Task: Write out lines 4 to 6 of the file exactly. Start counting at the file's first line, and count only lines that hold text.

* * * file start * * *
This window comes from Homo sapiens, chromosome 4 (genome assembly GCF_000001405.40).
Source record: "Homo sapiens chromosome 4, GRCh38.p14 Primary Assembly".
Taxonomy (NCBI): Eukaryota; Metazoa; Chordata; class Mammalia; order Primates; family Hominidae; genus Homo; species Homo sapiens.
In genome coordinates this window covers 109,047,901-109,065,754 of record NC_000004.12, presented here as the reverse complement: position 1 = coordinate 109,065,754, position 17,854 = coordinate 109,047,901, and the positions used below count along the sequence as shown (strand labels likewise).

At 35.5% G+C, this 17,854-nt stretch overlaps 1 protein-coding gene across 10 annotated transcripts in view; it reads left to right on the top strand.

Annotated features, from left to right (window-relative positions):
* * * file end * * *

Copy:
In genome coordinates this window covers 109,047,901-109,065,754 of record NC_000004.12, presented here as the reverse complement: position 1 = coordinate 109,065,754, position 17,854 = coordinate 109,047,901, and the positions used below count along the sequence as shown (strand labels likewise).

At 35.5% G+C, this 17,854-nt stretch overlaps 1 protein-coding gene across 10 annotated transcripts in view; it reads left to right on the top strand.

Annotated features, from left to right (window-relative positions):